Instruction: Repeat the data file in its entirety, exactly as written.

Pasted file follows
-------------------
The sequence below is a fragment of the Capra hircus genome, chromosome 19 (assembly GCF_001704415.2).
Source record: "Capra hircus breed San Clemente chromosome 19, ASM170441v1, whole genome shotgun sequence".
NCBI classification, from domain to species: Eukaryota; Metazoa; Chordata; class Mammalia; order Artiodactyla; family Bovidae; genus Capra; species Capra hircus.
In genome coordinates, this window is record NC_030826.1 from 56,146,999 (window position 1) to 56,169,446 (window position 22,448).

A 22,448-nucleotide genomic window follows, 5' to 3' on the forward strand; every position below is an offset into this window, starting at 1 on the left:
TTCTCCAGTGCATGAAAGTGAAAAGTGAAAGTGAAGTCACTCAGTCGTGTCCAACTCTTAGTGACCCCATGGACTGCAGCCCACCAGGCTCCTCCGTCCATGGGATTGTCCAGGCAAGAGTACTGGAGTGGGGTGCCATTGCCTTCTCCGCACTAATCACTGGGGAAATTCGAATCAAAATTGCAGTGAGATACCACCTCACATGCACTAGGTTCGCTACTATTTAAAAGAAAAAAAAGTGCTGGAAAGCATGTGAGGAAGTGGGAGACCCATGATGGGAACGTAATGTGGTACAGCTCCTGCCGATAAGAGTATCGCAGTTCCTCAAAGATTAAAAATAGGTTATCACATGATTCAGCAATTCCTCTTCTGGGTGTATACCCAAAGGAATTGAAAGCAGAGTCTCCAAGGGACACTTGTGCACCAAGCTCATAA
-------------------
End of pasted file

The sequence below is a fragment of the Capra hircus genome, chromosome 19 (assembly GCF_001704415.2).
Source record: "Capra hircus breed San Clemente chromosome 19, ASM170441v1, whole genome shotgun sequence".
NCBI classification, from domain to species: Eukaryota; Metazoa; Chordata; class Mammalia; order Artiodactyla; family Bovidae; genus Capra; species Capra hircus.
In genome coordinates, this window is record NC_030826.1 from 56,146,999 (window position 1) to 56,169,446 (window position 22,448).

A 22,448-nucleotide genomic window follows, 5' to 3' on the forward strand; every position below is an offset into this window, starting at 1 on the left:
TTCTCCAGTGCATGAAAGTGAAAAGTGAAAGTGAAGTCACTCAGTCGTGTCCAACTCTTAGTGACCCCATGGACTGCAGCCCACCAGGCTCCTCCGTCCATGGGATTGTCCAGGCAAGAGTACTGGAGTGGGGTGCCATTGCCTTCTCCGCACTAATCACTGGGGAAATTCGAATCAAAATTGCAGTGAGATACCACCTCACATGCACTAGGTTCGCTACTATTTAAAAGAAAAAAAAGTGCTGGAAAGCATGTGAGGAAGTGGGAGACCCATGATGGGAACGTAATGTGGTACAGCTCCTGCCGATAAGAGTATCGCAGTTCCTCAAAGATTAAAAATAGGTTATCACATGATTCAGCAATTCCTCTTCTGGGTGTATACCCAAAGGAATTGAAAGCAGAGTCTCCAAGGGACACTTGTGCACCAAGCTCATAA